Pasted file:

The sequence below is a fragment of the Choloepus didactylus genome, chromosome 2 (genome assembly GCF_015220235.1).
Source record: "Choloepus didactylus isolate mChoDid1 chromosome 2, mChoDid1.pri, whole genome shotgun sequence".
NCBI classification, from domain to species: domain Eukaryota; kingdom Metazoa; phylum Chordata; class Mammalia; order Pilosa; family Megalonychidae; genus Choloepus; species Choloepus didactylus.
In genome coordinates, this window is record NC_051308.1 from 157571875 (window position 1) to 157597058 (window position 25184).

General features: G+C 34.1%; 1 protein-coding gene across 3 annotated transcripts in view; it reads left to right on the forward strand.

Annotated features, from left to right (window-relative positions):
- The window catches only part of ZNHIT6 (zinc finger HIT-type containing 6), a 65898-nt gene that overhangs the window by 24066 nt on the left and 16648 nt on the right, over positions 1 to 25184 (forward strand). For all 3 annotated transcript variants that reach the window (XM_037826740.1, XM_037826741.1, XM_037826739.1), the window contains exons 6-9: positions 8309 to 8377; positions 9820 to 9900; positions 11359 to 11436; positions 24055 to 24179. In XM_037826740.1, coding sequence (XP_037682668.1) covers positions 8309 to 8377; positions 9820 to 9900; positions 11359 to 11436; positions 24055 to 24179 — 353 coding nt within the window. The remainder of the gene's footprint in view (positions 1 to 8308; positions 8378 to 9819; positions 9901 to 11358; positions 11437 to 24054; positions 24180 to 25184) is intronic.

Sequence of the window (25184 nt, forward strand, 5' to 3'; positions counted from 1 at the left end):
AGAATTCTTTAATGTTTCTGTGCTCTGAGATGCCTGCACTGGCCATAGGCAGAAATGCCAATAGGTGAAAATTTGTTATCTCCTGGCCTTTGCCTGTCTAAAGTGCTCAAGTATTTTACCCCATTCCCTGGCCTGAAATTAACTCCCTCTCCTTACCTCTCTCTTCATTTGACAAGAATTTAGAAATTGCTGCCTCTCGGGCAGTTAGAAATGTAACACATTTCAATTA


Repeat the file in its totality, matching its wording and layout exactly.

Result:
The sequence below is a fragment of the Choloepus didactylus genome, chromosome 2 (genome assembly GCF_015220235.1).
Source record: "Choloepus didactylus isolate mChoDid1 chromosome 2, mChoDid1.pri, whole genome shotgun sequence".
NCBI classification, from domain to species: domain Eukaryota; kingdom Metazoa; phylum Chordata; class Mammalia; order Pilosa; family Megalonychidae; genus Choloepus; species Choloepus didactylus.
In genome coordinates, this window is record NC_051308.1 from 157571875 (window position 1) to 157597058 (window position 25184).

General features: G+C 34.1%; 1 protein-coding gene across 3 annotated transcripts in view; it reads left to right on the forward strand.

Annotated features, from left to right (window-relative positions):
- The window catches only part of ZNHIT6 (zinc finger HIT-type containing 6), a 65898-nt gene that overhangs the window by 24066 nt on the left and 16648 nt on the right, over positions 1 to 25184 (forward strand). For all 3 annotated transcript variants that reach the window (XM_037826740.1, XM_037826741.1, XM_037826739.1), the window contains exons 6-9: positions 8309 to 8377; positions 9820 to 9900; positions 11359 to 11436; positions 24055 to 24179. In XM_037826740.1, coding sequence (XP_037682668.1) covers positions 8309 to 8377; positions 9820 to 9900; positions 11359 to 11436; positions 24055 to 24179 — 353 coding nt within the window. The remainder of the gene's footprint in view (positions 1 to 8308; positions 8378 to 9819; positions 9901 to 11358; positions 11437 to 24054; positions 24180 to 25184) is intronic.

Sequence of the window (25184 nt, forward strand, 5' to 3'; positions counted from 1 at the left end):
AGAATTCTTTAATGTTTCTGTGCTCTGAGATGCCTGCACTGGCCATAGGCAGAAATGCCAATAGGTGAAAATTTGTTATCTCCTGGCCTTTGCCTGTCTAAAGTGCTCAAGTATTTTACCCCATTCCCTGGCCTGAAATTAACTCCCTCTCCTTACCTCTCTCTTCATTTGACAAGAATTTAGAAATTGCTGCCTCTCGGGCAGTTAGAAATGTAACACATTTCAATTA